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Lord and Taylor (Department Store) | c. 1900
Holy moly, this is a department store dress?! Take me back to that time..
Robe and petticoat || V&A Museum || c. 1760-70
Jacques Doucet | c. 1900-05
Worn by a lady of society during her afternoon calls, this dress is an excellent representation of the complexity of surface decoration and lace treatment which are quintessential Belle Époque devices denoting opulence and luxury. The treatment of the velvet is exemplary, for such an advanced technique as impressed velvet would only be available to French couture houses. The jacket and bodice are quite becoming, as the blousing of the underbodice creates a bolero effect which was a prevalent style during this period. (The Metropolitan Museum)
"Katisha-San" Dior Evening Gown || MFA Boston || 2007
Strapless evening dress (Look 27 from Origami Couture collection, Spring/Summer 2007) of white silk satin; with red faille drape around skirt and watteau-like back pleats; white satin embroidered with Swarowski crystals and red faille embroidered with green bamboo and Japanese decorative motives in thick twist silk; White silk satin woven by Taroni and red faille woven by Veraseta. Created in the Couture Atelier of Dior, 300 hours of work.
Magnificent - I would wear this in a heartbeat.
Figured satin mourning dress || MFA Boston || c. 1890
Dress in two parts; black figured satin with all-over design of highly conventionalized scrolling leaves with pendent blossoms; fitted bodice (a) with folds of self material in front; hooked down center front; high, standing collar; long modified leg of mutton sleeves; jet-beaded trimming bands on collar, lower edge of sleeves, bands down center front and around bottom edge of bodice; (b) skirt with slight flar in front with most of fullness gathered to center back; matching self material bow below the collar.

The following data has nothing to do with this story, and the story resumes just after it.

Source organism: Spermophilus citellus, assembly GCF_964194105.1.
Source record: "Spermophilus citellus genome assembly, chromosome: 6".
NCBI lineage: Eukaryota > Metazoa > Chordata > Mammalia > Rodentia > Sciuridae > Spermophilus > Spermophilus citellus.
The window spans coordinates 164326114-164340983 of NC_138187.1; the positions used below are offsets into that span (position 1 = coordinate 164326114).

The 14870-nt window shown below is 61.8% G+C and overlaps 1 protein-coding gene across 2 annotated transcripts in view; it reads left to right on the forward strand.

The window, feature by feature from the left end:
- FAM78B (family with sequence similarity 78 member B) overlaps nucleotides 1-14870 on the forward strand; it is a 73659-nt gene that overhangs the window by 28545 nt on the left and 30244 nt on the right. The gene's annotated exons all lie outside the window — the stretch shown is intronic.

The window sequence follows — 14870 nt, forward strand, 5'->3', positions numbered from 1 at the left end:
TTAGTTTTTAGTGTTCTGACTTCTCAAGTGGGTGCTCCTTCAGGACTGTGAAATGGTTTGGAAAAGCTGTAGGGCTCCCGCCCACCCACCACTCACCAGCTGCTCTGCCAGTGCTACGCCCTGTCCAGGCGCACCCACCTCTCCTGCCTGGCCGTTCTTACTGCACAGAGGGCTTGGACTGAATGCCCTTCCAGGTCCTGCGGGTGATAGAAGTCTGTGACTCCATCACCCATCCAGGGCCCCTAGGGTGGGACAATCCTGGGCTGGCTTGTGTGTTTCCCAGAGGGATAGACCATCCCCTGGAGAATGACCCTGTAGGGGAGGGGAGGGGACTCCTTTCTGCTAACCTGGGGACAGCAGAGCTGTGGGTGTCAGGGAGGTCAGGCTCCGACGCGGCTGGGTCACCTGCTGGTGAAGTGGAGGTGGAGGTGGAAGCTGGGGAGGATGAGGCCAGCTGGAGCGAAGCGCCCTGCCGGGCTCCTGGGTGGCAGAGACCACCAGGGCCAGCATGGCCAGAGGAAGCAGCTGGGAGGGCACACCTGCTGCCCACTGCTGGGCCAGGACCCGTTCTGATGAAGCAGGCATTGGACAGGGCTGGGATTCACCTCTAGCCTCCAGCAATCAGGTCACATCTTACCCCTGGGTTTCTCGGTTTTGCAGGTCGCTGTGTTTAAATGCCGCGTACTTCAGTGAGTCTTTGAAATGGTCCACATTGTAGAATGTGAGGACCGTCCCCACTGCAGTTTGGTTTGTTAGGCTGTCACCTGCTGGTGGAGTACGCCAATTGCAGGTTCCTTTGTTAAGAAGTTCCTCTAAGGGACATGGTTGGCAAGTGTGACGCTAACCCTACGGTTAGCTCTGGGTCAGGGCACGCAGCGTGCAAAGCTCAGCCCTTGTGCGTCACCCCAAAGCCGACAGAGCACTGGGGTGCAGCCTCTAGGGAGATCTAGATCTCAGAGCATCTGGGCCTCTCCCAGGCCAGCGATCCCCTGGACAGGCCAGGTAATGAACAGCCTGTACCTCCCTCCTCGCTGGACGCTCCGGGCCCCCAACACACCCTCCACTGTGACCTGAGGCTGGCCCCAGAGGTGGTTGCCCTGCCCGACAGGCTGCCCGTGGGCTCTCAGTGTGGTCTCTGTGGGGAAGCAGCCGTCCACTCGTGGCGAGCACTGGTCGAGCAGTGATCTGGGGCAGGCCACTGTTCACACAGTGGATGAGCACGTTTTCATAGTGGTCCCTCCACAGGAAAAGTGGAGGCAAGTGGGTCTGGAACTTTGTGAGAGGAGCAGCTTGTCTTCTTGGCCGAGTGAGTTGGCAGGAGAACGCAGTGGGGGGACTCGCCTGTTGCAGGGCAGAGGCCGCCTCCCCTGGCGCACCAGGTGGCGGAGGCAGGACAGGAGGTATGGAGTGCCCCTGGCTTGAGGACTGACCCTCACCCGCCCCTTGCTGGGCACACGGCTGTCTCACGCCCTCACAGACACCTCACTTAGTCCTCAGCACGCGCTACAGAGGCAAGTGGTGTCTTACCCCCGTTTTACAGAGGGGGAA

Though the website doesn’t say so, I’m going to go out on a limb and say that this is a mourning gown, not only because of the colour but because of the jet trimming. It wouldn’t be full mourning, since it has fancier fabric, but all the other things point to a late mourning costume.
Yellow silk ballgown || MFA Boston || c. 1855-1860
Venetian dress || MFA Boston || c. 1700
Child’s Dress || MFA Boston || c. 1810s
The date is only my estimation, based on the very high waistline which came around during this decade, and the style of the gown, which is too simple for the also-high-waistline era of the 1820s.
Beadnet dress || MFA Boston || 2323–2150 B.C.
Because you all loved the first Egyptian beaded dress, I found another for you. I don’t believe this one was posted yet! It is from the Old Egyptian Kingdom in Dynasty 6. From the MFA website:
This beadnet dress is constructed of faience cylinder beads (field number 33-3-34) and 27 faience floral pendants (field number 33-3-35a), reconstructed by Sheila Shear in 2001.